Financial.Velociraptor

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Re: Did I miss something in the newest MMM margin loan blog post?
« Reply #16 on: February 26, 2021, 07:48:38 AM »
Normal margin is what the SEC calls "Regulation T" margin.  It has the standard 50% requirement.  Interactive Brokers has a proprietary product known as "Portfolio Margin" that allows 5:1 leverage.  It requires a net liquidation value of 110,000 at application time and has a 100,000 minimum balance thereafter.  You can totally borrow your entire balance at IB if you have at least 110,000 in liquidation value.

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Dicey

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Re: Did I miss something in the newest MMM margin loan blog post?
« Reply #17 on: February 26, 2021, 09:27:31 AM »
Pete can afford this, and it's something new to write about. He also has the time and will to complete the project fairly quickly, seriously reducing the likelihood of any of the precipitous drops some of you are projecting. Sure it's a possibility, but it's not very likely.

He has plenty of other resources that he isn't particularly transparent about. In the event of an actual downturn, he has plenty of $$$ to cover his ass This article is just about new way (for him) to think about money. Learning about something doesn't pose any particular risk, unless someone inadvisedly chooses to take a risk they can't afford. It felt like the article and comments included plenty of caveats, except perhaps the potential tax complications.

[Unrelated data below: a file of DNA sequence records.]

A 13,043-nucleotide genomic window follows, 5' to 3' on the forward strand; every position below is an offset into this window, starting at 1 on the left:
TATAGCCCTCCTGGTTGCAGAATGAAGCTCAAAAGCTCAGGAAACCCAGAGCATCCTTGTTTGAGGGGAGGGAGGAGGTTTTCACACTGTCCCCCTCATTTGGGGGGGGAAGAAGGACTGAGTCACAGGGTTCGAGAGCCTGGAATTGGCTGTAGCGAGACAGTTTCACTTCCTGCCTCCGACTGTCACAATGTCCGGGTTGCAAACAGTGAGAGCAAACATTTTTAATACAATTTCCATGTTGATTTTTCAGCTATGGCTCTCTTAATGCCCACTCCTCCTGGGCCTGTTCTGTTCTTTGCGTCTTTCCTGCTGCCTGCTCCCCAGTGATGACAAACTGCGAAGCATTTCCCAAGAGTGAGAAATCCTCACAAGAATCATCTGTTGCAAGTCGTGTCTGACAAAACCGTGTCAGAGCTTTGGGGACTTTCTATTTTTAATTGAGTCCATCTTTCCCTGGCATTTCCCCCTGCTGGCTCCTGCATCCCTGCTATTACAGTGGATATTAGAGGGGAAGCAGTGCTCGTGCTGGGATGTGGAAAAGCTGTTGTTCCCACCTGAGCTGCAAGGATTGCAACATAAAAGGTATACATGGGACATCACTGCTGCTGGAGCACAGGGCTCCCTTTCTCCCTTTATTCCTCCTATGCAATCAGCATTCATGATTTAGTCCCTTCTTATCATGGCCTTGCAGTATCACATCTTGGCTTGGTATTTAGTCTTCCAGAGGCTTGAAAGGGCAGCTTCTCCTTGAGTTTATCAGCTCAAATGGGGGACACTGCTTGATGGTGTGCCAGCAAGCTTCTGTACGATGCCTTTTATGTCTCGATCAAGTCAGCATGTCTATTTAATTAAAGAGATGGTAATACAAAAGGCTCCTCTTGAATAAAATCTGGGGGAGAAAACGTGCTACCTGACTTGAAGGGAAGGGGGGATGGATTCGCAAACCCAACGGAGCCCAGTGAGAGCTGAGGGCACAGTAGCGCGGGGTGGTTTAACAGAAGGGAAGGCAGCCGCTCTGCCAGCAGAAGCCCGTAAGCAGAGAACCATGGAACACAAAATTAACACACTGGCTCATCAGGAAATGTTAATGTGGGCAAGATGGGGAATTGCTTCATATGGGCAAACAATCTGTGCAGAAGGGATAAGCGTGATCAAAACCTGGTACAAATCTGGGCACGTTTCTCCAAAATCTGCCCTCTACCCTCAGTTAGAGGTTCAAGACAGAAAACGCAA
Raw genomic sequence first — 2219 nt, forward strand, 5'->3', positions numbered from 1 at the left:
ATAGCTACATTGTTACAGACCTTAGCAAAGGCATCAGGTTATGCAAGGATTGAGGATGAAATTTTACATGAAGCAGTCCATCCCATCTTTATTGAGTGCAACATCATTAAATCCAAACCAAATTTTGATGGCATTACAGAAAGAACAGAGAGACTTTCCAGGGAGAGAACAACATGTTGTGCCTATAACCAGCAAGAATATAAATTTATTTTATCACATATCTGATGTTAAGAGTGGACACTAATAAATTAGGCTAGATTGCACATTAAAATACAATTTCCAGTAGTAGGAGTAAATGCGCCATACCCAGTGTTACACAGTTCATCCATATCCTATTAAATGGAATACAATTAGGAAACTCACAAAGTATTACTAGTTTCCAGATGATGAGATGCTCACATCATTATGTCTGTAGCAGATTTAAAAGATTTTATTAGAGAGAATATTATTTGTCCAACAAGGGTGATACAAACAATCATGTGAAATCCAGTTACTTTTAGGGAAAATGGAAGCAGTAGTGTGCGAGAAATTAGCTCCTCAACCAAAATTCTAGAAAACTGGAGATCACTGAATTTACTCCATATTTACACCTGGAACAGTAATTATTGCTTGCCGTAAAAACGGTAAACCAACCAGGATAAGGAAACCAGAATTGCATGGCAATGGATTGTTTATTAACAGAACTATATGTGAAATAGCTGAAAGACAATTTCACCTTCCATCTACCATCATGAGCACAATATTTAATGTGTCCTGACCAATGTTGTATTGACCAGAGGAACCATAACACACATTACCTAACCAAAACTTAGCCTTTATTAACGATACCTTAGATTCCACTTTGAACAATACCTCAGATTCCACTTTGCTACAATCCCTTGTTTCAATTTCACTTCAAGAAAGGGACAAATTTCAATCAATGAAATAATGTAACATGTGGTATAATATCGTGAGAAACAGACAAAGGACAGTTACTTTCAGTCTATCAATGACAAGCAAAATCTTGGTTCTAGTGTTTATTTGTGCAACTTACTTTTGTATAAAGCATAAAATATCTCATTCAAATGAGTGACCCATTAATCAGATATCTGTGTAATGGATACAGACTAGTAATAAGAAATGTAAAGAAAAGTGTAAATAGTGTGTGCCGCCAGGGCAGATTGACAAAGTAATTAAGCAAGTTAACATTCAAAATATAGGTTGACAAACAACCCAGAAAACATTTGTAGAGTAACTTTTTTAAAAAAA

I'm a red panda

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Re: Did I miss something in the newest MMM margin loan blog post?
« Reply #18 on: March 18, 2021, 09:31:46 AM »
My biggest problem with the article is I felt it didn't do a good enough job of "margin is a very very dangerous game to play".
MMM is a very rich guy, but is branded as "just like you".  I'm scared people will take this as being a good idea for them, when they are in very very different situations.

Doing anything on Margin is just like going to Vegas and rolling dice. People need to understand that this is gambling, pure and simple.

Dee_

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Re: Did I miss something in the newest MMM margin loan blog post?
« Reply #19 on: April 16, 2021, 04:49:19 PM »
I appreciated the article. I wasn't even aware the margin loan existed as a product to the public.

I think it would be very useful in a specific scenario- you have tons of capital gains, you need an amount that's more than pretty cash pretty quickly, and you have more than 2x the value available in stocks. (though some folks have been saying that IB can call whenever they want?) Also if you have individual stocks but not mutual funds, which makes this useless to us now.

It almost feels like a HELOC, though ofc a margin call is easier to execute than a foreclosure.